by PhDinHistory | 11/13/2007 12:11:00 PM
This post is written in response to the recent article "Confronting a Crisis in the Historical Profession" by George J. Sanchez. Below you will find a list (that you can see more closely when you click on it) of history doctoral programs. These are PhD programs in history that are currently active and that awarded at least twelve doctorates between 1973 and 2005. The data comes from the Survey of Earned Doctorates. These 45 History Doctoral Programs represent 27.1 percent of the 166 current programs in the United States. They granted about 13 percent of the total number of PhDs awarded by history doctoral programs between 1973 and 2005. I hope individuals at these institutions will take the necessary steps to diversify the demographics of their doctoral programs and to recruit more minority students into these programs.

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Anonymous Anonymous on 11/13/2007 5:16 PM:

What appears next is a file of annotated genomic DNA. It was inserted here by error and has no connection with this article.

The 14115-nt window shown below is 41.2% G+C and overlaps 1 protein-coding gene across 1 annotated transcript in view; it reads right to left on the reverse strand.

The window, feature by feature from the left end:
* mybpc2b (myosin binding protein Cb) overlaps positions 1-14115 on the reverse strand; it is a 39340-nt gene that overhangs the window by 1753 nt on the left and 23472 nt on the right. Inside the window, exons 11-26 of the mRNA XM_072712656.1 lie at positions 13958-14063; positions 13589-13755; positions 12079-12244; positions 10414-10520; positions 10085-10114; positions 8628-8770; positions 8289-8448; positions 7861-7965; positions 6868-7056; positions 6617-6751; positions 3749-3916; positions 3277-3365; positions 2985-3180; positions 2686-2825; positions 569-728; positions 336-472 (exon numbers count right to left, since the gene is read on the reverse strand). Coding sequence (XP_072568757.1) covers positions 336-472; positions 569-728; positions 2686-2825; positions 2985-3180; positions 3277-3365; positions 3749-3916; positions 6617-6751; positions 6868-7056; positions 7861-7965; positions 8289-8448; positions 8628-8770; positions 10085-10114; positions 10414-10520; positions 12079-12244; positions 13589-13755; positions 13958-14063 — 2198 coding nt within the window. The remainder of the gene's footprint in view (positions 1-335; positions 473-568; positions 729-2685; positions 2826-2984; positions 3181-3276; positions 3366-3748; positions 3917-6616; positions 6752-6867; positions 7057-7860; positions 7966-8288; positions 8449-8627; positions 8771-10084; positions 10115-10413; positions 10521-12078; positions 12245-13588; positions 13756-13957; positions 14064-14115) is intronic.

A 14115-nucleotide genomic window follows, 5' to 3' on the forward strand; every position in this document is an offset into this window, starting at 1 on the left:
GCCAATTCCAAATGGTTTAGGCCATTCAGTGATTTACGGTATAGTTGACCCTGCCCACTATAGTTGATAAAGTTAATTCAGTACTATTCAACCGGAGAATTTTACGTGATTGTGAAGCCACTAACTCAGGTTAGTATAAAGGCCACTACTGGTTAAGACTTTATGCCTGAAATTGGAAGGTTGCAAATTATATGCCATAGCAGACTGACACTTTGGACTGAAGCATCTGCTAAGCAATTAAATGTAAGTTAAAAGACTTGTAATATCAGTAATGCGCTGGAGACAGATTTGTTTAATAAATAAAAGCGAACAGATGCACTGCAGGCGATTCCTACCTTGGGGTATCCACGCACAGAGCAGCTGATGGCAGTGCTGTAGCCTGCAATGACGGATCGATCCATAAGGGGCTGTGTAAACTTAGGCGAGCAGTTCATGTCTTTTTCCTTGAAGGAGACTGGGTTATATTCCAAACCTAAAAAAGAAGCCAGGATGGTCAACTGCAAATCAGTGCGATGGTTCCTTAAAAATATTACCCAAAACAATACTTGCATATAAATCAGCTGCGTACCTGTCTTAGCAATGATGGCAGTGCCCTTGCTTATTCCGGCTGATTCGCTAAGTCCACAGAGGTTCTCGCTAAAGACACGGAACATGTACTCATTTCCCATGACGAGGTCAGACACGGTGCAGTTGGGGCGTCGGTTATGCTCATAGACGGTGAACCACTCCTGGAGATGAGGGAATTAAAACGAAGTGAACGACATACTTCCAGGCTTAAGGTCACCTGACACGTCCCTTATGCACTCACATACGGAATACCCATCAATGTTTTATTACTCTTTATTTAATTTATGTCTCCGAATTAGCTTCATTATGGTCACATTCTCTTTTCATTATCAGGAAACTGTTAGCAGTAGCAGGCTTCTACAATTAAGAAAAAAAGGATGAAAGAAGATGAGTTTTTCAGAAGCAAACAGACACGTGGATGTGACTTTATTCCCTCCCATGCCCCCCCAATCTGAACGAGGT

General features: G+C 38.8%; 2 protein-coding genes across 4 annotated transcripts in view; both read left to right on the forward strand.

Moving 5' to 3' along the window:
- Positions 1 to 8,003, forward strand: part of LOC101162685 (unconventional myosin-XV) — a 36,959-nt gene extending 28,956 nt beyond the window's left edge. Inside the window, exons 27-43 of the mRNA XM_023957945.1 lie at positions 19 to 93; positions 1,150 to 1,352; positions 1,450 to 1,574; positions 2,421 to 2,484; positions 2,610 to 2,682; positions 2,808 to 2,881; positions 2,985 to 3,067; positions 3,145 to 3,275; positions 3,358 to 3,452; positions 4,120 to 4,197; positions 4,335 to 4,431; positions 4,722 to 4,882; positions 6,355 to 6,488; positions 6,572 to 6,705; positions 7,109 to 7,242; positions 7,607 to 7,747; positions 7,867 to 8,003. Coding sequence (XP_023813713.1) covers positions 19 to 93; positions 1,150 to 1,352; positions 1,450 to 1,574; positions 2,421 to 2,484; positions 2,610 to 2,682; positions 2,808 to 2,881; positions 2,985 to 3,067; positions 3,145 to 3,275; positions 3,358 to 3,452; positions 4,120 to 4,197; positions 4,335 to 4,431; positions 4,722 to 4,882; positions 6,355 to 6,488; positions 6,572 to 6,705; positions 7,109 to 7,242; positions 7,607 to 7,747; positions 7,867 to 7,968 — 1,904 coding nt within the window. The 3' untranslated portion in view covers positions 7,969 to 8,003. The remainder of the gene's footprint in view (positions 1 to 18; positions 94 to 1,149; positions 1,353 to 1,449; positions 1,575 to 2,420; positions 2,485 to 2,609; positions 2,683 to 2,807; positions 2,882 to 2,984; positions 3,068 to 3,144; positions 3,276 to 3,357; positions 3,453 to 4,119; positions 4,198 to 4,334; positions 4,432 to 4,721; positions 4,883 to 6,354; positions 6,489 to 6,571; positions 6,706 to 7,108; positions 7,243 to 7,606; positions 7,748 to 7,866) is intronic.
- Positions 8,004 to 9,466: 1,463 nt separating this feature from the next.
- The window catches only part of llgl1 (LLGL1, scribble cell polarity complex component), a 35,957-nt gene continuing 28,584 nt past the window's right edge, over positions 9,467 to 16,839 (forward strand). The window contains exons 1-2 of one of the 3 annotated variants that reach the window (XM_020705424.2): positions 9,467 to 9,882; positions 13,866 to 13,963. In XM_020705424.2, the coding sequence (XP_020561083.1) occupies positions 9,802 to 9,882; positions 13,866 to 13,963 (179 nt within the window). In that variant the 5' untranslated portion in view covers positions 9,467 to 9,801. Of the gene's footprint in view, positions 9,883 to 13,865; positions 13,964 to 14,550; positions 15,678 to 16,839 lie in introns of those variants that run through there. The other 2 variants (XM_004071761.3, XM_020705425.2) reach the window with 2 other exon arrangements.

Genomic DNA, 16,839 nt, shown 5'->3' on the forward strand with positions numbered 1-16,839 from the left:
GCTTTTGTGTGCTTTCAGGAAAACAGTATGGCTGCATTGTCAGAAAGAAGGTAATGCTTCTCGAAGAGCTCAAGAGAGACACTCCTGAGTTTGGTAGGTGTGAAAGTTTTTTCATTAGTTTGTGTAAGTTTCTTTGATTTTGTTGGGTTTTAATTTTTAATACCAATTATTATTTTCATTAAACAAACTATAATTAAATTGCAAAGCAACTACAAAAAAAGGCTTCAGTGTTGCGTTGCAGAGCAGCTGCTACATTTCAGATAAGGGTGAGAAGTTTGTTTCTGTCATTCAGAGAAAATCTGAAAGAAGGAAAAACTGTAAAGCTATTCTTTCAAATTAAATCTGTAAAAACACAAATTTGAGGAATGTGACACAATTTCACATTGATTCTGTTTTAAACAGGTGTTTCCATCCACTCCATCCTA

Where will these new minority history PhD's find work after graduation?

Perhaps talented minorities gravitating to other fields than history bears some relationship to the dearth of tenure-track positions in history departments at colleges and universities?

Why be an adjunct lecturer historian if you can be a doctor or lawyer or school superintendent instead ?


Anonymous Anonymous on 11/13/2007 5:18 PM:

BTW - the comment above is Zenpundit's - I could not get the field to accept the verification code signing in as myself


Blogger PhDinHistory on 11/14/2007 11:15 AM:

You are right that minority students are often drawn to other fields that look more financially promising. However, there is another side to the coin. Listen to what Sanchez says: "Our brightest students of color are often attracted toward law, business, or medicine, not only because of higher levels of remuneration, but also because of the greater diversity they find in graduate education in those fields and in those professions overall."

In other words, the history profession needs to become more diverse so that minority students will perceive it as a place where they want to work. In the meantime, they should take comfort in the fact that they will find it somewhat easier to get hired in full-time positions than their non-minority counterparts. Check out this blog post and you will see that minorities who become history faculty have a competitive advantage on the job market.